Male voles are territorial and tend to include territories of several female voles when possible. Under these conditions polyandry exists and males offer little parental care. [10] Males mark and aggressively defend their territories since females prefer males with the most recent marking in a given area. [11]

Voles prefer familiar mates through olfactory sensory exploitation. Monogamous voles prefer males who have yet to mate, while non-monogamous voles do not. [12] Mate preference in voles develops through cohabitation in as little as 24 hours. [11] This drives young male voles to show non-limiting preference toward female siblings. This is not inclusive to females' preference for males which may help to explain the absence of interbreeding indicators.[ clarification needed ]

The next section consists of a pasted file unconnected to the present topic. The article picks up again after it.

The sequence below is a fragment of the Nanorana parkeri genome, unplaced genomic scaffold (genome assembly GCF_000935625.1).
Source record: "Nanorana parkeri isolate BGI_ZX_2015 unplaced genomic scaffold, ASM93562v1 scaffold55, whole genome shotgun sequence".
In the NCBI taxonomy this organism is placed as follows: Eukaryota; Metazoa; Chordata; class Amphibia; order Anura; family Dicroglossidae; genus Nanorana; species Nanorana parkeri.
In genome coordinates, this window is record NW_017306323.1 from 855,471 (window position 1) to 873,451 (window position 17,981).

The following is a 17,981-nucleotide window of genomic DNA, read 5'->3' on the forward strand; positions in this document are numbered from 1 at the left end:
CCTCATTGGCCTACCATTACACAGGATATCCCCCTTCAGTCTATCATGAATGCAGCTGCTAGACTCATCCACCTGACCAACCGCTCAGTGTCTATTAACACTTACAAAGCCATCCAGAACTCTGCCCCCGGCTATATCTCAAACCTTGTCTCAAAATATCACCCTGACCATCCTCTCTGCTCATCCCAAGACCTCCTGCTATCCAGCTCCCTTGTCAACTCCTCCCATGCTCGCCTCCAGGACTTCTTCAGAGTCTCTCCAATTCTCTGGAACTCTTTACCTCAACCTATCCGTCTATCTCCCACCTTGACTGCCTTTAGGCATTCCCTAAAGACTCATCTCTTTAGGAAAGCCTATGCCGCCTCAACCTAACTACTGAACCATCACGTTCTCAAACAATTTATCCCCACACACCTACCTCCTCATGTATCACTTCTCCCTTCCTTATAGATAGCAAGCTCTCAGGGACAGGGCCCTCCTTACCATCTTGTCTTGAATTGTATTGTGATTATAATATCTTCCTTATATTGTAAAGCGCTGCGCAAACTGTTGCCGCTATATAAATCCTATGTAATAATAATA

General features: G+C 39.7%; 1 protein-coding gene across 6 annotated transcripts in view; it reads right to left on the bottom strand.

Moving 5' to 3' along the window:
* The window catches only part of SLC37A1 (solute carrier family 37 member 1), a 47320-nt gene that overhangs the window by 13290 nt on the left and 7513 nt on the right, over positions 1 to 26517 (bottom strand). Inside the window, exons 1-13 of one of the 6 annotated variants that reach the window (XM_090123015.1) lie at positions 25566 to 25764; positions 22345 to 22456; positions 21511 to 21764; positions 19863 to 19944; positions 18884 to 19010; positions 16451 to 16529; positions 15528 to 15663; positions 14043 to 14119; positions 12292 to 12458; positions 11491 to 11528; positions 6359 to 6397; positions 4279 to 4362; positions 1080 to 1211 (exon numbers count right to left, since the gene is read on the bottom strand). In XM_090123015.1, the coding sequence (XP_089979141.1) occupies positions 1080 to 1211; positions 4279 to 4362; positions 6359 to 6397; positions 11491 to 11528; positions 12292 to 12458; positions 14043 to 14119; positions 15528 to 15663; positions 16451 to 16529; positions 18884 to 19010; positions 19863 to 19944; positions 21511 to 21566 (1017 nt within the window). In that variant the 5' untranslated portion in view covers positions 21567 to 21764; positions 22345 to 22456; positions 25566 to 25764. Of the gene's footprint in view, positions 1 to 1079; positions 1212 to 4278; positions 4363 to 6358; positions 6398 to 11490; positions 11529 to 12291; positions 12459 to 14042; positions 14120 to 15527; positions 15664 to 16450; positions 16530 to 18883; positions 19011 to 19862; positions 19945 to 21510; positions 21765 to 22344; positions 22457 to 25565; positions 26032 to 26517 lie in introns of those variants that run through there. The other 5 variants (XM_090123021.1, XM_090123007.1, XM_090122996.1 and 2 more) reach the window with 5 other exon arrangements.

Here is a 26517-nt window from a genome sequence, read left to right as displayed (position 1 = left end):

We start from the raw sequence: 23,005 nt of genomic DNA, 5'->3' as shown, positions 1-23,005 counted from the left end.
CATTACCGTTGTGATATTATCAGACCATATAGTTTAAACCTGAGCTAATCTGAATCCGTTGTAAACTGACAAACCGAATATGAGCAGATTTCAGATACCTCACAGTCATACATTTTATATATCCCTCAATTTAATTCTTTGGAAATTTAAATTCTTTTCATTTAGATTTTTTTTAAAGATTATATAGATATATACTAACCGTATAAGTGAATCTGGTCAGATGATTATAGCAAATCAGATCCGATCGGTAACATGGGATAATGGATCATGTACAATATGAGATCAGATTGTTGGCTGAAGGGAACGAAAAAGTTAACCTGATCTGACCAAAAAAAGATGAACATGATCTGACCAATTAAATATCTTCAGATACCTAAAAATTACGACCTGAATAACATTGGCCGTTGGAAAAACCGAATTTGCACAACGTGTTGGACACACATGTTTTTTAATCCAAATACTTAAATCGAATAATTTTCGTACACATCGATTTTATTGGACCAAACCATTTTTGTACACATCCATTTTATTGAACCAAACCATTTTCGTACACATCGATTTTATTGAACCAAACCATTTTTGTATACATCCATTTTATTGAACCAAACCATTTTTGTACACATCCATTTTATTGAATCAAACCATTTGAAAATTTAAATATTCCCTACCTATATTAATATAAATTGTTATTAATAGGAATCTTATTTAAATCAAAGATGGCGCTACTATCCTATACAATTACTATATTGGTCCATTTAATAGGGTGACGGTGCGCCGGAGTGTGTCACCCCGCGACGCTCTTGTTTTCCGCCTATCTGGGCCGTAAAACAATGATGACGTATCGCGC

Although females show little territoriality, under pair bonding conditions they tend to show aggression toward other female voles. [12] This behavior is flexible as some Microtus females share dens during the winter months, perhaps to conserve heat and energy. [13] Populations which are monogamous show relatively minor size differences between genders compared with those using polygamous systems. [14]

The grey-sided vole ( Myodes rufocanus ) exhibits male-biased dispersal as a means of avoiding incestuous matings. [15] Among those matings that involve inbreeding, the number of weaned juveniles in litters is significantly fewer than that from noninbred litters, due to inbreeding depression.

Brandt’s vole ( Lasiopodomys brandtii ) lives in groups that mainly consist of close relatives. However, they show no sign of inbreeding. [16] The mating system of these voles involves a type of polygyny for males and extra-group polyandry for females. This system increases the frequency of mating among distantly related individuals, and is achieved mainly by dispersal during the mating season. [16] Such a strategy is likely an adaptation to avoid the inbreeding depression that would be caused by expression of deleterious recessive alleles if close relatives mated.